Jules Dejerine

Jules Dejerine originated in Savoy and grew up in the then provincial atmosphere of Geneva, where his father was a carriage proprietor… Young Dejerine had a powerful physique. At the Lycée Calvin he was better known for his swimming and boxing then for his devotion to study…. Nevertheless, he did well in school…left for Paris in the spring of 1871… and threw himself into the clinical life of the city… In 1875 he became an intern, and in the same year published his first neurological paper, on the appearances of the spinal cord in a case of club foot…

During the next few years he published important studies of the diphtheritic polyneuritis and pulmonary fat embolism, and his achievements were recognized in 1879 when he was appointed chef de clinique to Professor Hardy at the Hospice de la Charité. A year later he met a charming young American medical student from a famous San Francisco family – Augusta Klumke, whom he was to marry eight years later and who in 1887 was the first woman ever to be elected an interne des hopitaux. From the time of their marriage she shared his clinical and research activities, and carried on with both after his death in 1917.

From 1887 to 1894 Dejerine worked at the Bicêtre and from that date until 1911 at the Salpêtriere, where for the six years before his death he held the Chair of Diseases of the Nervous System initiated by Charcot…For many years his studies were particularly directed to the peripheral nervous system and its diseases… in 1883 [he published] the first of a succession of classical papers described the symptomatology of peripheral neuritis… defined the syndrome of Friedreich’s disease in 1907 and shared in the first account of the rare progressive hypertrophic interstitial nephritis always to be associated with the names of Dejerine and Sottas, as well as in the clarification of olivopontocerebellar atrophy.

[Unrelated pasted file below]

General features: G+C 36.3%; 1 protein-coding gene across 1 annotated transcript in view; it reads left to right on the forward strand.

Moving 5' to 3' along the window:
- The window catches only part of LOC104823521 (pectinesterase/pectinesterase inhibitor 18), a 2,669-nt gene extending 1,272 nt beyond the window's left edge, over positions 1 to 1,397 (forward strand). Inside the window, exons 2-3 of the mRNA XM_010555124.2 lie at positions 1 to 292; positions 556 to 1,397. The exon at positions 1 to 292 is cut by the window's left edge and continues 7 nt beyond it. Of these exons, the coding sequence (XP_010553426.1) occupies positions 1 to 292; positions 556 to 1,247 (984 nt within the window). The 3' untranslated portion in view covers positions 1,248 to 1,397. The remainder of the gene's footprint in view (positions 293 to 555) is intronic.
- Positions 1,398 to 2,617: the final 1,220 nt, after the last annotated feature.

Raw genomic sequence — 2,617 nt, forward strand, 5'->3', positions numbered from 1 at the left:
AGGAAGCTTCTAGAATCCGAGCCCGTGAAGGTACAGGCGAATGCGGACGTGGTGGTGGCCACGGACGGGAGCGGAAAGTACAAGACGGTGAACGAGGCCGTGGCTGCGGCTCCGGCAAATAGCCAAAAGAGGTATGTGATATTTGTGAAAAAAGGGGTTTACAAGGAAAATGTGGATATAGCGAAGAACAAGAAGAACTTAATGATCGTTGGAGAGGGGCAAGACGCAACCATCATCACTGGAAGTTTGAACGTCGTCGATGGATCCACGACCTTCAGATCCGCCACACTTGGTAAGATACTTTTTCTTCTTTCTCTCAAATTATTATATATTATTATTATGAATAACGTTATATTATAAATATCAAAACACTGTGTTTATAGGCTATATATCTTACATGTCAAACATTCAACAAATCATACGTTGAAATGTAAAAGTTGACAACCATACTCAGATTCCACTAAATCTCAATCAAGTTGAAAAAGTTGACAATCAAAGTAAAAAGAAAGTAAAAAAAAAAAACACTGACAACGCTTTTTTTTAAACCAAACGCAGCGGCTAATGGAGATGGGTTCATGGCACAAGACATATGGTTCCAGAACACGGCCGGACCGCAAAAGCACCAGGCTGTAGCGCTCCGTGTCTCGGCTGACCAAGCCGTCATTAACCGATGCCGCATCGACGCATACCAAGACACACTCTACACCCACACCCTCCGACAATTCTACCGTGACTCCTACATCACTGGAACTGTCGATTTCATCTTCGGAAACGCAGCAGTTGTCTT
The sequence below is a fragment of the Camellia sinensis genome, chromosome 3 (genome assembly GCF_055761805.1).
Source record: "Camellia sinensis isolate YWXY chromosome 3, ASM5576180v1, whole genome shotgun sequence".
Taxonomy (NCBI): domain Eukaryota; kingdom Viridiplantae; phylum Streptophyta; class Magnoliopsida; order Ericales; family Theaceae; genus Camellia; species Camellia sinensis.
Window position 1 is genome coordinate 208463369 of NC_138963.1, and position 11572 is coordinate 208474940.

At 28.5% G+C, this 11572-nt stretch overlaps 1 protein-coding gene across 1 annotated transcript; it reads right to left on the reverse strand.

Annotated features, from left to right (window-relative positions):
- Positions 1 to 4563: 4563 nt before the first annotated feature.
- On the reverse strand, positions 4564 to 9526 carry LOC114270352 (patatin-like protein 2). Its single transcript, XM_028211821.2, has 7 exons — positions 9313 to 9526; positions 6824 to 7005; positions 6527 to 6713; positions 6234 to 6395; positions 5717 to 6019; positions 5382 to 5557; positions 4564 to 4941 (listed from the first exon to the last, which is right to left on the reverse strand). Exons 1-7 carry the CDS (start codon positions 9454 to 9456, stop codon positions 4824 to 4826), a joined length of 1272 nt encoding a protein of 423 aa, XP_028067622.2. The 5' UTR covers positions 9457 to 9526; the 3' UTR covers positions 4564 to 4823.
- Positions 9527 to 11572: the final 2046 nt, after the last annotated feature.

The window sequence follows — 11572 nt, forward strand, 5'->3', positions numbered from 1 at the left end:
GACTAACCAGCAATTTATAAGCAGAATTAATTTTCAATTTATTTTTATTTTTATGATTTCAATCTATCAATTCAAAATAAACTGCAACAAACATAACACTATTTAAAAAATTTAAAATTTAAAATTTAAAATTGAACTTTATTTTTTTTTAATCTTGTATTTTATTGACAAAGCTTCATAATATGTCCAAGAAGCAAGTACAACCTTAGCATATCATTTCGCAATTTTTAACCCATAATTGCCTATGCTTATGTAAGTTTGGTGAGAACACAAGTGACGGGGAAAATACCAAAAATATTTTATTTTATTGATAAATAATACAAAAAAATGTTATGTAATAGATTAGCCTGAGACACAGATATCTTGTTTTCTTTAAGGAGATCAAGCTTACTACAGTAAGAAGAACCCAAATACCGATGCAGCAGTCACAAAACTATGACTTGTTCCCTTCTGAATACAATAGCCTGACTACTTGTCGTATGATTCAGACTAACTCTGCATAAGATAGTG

Dejerine’s preoccupation with the physiology and pathophysiology of sensation continued through his professional life… He is of course known for his classic description of the thalamic syndrome… had a lively interest in psychiatry… His study of sensation led him to the thalamus, and his fascination with microscopic morbid anatomy into the wider fields of cerebral localization involving the study of central connections of the pathways concerned with hearing, speech, and vision…

Abstracted from Henry Miller, “Three Great Neurologists,” Proceedings of the Royal Society of Medicine, Volume 60, April 1967.

 


 

Hektorama  | Neurology